But even before the designer jean craze, which has waxed and waned but never left us, jeans were a yardstick of hip.

“When I was a kid, Levi’s were $7 and JCPenney jeans cost $5, and my mom only bought us JCPenney’s because that two bucks broke the bank,” Jim Shaffer said. “We’d cry our eyes out that we wanted a pair of Levi’s because they faded, and my mom would wash the JCPenneys to death and they’d still be dark blue. We were so not cool.”

Oh, how that’s changed. Marie styles rock stars and actors. Jim surfs every morning at the Venice Pier, arriving in a 1949 Woody wagon painted Ferrari red, board sticking out the back window. It doesn’t get much cooler than that.

Democratic Assemblyman Marc Levine of Marin County introduced the state fabric measure, AB 501 (as in Levi 501s). With little opposition, it sailed to the governor’s desk. Though his bill does not name any company, Levine said he was inspired by Levi Strauss and its commitment to sustainable business practices.

Levine had another motivation as well. “The Levi Strauss story is one of immigration,” he said.

Strauss was a Bavarian entrepreneur drawn to California by the Gold Rush. He founded a wholesale dry goods business and teamed up with Joseph Davis, a Latvian immigrant in Reno, to create a sturdier garment for gold miners. In 1873, the venerable San Francisco company received a patent — not for denim, which was invented in France — but for its riveted jeans.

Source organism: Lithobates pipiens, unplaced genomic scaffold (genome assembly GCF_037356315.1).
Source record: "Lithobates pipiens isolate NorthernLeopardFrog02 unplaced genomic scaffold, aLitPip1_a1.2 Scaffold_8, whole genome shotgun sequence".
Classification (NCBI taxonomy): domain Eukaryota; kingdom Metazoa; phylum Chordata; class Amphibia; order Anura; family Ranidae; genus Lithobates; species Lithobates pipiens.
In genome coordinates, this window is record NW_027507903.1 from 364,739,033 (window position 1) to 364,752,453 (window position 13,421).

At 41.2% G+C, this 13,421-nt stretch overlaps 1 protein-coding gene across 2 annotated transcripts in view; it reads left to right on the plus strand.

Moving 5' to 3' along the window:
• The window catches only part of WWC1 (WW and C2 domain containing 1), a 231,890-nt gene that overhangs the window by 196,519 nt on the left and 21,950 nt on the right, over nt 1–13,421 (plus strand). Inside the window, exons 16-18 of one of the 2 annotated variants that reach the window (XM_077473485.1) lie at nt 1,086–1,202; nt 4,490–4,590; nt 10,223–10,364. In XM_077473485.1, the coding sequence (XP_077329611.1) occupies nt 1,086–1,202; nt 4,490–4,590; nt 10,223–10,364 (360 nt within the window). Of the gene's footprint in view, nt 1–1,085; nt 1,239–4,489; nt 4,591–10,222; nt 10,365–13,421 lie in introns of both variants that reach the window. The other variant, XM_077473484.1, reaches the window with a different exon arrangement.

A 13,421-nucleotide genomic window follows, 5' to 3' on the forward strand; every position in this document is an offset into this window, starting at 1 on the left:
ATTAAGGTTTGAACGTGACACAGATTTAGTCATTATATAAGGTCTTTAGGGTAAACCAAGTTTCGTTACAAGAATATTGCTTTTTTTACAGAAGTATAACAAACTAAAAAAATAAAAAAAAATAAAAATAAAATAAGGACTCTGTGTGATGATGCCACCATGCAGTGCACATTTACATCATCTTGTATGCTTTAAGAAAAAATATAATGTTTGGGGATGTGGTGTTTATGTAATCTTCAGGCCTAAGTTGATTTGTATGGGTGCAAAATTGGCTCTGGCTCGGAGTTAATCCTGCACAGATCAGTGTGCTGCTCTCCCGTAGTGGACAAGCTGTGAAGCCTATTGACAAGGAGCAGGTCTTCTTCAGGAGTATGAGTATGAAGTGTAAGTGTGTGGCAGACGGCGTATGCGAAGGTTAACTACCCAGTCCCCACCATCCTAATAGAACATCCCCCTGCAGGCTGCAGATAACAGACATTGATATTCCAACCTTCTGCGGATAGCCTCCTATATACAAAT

“This patent made the work pants of the California pioneers stronger,” Levine said, “but it became something that took over global culture. From the time of the Gold Rush to cowboys to the working class, beatniks, hippies and people in the Soviet Union who used to trade tourists for their Levi’s, jeans are an extension of the soft power of the United States in global diplomacy.”

As Jim Shaffer put it, “There is a lifestyle in the United States, no matter who you are talking about — Europeans, Asians — they may hate our guts, but they look at our lifestyle and go, ‘I want to be like them.’ ”

For a lot of the world, the “American lifestyle” means jeans.

After working for Los Angeles retailer Fred Segal as a denim buyer and store manager for many years, Marie Shaffer started her own independent denim showroom. She sold Lucky Brand, Big Star, Girbaud and Silver Jeans to stores like Barneys, Bloomingdale’s, Nordstrom, Saks and Nieman Marcus.